An investigation into perihilar inflammatory change on the chest radiographs of children admitted with acute respiratory symptoms

F. V. Coakley, J. Green, A. C. Lamont, A. B. Rickett

Research output: Contribution to journalArticle

5 Scopus citations


Purpose: To determine the incidence, correlation with selected parameters and interobserver variability of radiographic perihilar inflammatory change (PIC) in previously well children under 3 years of age, who were hospitalized with acute respiratory symptoms. Patients and methods: A total of 113 previously well children under 3 years of age who were hospitalized with acute respiratory symptoms, and whose chest radiographs (CRGs) showed no focal pulmonary abnormality, were prospectively identified. The CRGs were read blindly by two radiologists. Each scored the degree of PIC on a five point scale as absent (0), borderline/ equivocal/indeterminate (1), mild but definite (2), moderate (3) and severe (4). Results: PIC was read as definitely present (mean PIC score greater than or equal to 2) in 65 (58%) patients. The mean PIC score correlated with overinflation (r = 0.45, P < 0.01) and patient temperature (r = 0.22, P < 0.05). The mean PIC score was significantly higher (2.1 vs 1.5, P < 0.01) in those receiving antibiotics (n = 69). It was also significantly higher (2.4 vs 1.7, P < 0.01) in those receiving supplemental oxygen (n = 26). PIC was not associated with duration of admission, presence of wheeze (n = 79), use of nebulized bronchodilators (n = 61) or RSV positivity (n = 32). The k value for interobserver variability indicated only fair agreement (k = 0.29) between the two readers on the five point scale and moderate agreement (k = 0.41) when the data was pooled into two groups (0 and 1 vs 2, 3 and 4). Conclusions: PIC is a common radiographic finding in children under 3 years of age who are hospitalized with acute respiratory symptoms. It is positively but weakly correlated with temperature, hyperinflation, antibiotic usage and supplemental oxygen administration. It is subject to substantial interobserver variability.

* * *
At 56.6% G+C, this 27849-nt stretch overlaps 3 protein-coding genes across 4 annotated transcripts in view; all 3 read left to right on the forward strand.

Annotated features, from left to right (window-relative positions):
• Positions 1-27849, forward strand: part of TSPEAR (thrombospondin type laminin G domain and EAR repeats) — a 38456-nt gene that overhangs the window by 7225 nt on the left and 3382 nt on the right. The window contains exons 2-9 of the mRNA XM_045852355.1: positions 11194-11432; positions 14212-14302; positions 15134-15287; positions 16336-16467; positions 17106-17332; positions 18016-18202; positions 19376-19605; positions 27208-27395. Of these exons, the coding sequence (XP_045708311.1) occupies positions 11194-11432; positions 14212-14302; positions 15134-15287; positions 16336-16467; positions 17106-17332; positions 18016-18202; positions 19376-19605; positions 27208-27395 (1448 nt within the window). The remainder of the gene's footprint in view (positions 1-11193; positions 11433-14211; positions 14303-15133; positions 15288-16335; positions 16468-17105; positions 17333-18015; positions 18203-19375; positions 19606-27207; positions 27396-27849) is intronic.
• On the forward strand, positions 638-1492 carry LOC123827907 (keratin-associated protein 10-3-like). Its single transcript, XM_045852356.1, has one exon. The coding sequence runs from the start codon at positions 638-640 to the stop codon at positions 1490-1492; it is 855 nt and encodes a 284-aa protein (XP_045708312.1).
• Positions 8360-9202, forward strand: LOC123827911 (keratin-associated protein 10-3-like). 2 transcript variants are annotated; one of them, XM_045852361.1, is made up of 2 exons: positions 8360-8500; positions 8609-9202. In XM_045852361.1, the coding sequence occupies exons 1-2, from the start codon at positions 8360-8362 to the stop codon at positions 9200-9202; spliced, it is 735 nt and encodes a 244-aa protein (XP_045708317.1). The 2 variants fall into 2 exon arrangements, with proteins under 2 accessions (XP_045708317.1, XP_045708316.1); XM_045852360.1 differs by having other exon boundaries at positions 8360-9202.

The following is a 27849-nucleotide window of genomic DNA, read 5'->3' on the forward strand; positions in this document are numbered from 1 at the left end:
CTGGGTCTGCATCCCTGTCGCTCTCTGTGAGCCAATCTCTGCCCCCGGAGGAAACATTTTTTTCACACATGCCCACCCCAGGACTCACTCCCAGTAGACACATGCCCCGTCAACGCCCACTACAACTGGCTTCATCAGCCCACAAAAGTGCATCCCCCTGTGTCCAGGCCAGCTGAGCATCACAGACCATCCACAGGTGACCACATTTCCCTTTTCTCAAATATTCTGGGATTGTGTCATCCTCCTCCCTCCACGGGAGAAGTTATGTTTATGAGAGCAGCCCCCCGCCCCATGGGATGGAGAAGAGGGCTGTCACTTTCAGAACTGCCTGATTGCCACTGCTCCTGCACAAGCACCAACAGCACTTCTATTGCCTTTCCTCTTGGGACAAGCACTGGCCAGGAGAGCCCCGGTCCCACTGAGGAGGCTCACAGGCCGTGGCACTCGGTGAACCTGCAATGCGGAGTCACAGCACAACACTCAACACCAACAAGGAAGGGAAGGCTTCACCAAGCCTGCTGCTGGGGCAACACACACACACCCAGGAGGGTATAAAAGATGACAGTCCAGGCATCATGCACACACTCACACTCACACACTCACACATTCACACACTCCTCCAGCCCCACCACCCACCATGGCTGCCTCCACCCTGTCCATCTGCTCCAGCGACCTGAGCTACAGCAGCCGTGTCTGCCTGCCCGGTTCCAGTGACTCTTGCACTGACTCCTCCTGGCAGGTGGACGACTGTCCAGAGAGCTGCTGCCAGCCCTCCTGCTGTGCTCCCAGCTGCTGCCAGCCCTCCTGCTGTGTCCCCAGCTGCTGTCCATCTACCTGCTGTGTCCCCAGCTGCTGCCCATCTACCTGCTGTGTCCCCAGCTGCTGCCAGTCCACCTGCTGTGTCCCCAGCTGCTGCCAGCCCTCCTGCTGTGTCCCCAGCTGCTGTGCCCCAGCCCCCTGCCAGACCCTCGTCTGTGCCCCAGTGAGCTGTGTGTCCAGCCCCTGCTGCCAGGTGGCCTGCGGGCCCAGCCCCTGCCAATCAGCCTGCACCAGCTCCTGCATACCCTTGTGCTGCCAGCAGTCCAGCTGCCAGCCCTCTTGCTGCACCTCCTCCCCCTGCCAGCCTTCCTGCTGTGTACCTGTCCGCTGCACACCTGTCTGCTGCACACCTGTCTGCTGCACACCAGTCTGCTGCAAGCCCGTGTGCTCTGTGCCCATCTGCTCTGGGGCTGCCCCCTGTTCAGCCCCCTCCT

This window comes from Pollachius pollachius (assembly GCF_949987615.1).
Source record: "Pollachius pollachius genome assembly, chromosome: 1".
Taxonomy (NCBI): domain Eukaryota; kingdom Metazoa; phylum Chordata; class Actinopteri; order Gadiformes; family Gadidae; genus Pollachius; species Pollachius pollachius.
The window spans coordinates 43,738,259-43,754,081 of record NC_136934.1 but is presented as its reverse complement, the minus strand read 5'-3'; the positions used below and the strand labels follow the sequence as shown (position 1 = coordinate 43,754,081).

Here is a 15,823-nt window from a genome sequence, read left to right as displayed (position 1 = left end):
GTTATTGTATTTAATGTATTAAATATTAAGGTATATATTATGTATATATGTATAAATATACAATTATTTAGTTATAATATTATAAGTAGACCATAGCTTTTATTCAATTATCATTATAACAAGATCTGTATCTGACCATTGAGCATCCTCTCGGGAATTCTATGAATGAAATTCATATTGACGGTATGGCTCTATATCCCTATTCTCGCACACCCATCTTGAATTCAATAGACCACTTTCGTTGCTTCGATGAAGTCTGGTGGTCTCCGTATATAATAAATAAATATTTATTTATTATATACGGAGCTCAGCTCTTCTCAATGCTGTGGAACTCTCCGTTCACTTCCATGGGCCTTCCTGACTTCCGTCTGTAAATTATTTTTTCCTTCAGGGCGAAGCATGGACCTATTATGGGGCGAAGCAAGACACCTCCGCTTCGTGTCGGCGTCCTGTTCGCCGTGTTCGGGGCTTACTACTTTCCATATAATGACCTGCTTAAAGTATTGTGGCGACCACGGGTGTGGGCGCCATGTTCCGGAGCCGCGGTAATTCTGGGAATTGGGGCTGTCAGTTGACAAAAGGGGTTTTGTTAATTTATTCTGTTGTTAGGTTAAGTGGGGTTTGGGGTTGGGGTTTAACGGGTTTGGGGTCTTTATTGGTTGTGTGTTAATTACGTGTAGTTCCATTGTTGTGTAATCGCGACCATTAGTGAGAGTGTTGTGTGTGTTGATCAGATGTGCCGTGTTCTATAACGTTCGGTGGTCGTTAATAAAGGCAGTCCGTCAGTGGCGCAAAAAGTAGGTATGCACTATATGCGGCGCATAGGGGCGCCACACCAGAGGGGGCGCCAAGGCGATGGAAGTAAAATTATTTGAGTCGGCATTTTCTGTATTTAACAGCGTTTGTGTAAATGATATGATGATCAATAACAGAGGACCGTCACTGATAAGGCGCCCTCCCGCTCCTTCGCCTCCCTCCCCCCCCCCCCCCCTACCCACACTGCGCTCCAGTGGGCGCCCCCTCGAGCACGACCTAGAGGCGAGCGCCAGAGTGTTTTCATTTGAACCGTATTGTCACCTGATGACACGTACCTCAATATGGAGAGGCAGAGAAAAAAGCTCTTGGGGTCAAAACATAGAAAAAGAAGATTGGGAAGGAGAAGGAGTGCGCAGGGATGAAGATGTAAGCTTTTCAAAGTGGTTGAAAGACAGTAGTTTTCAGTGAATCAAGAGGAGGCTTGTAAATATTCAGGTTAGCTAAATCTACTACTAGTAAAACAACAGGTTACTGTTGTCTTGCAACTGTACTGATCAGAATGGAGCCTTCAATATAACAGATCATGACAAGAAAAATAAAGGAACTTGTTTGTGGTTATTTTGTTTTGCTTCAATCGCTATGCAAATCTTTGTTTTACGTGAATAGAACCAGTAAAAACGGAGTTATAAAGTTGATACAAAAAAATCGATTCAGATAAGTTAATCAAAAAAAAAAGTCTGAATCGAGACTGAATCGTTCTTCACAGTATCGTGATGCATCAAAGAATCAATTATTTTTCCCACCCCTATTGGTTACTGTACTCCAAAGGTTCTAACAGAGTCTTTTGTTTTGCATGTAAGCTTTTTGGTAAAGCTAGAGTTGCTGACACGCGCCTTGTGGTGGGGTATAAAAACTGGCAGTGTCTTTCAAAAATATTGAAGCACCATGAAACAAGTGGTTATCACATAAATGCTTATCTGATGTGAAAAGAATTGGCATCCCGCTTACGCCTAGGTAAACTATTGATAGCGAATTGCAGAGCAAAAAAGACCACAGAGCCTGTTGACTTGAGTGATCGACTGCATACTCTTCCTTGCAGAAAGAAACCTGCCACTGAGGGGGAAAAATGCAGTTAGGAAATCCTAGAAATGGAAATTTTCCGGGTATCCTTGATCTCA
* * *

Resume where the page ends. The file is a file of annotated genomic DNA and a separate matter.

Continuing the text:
Original languageEnglish (US)
Pages (from-to)614-617
Number of pages4
JournalBrain and Language
Issue number9
StatePublished - Dec 1 1996


ASJC Scopus subject areas

  • Language and Linguistics
  • Experimental and Cognitive Psychology
  • Linguistics and Language
  • Cognitive Neuroscience
  • Speech and Hearing

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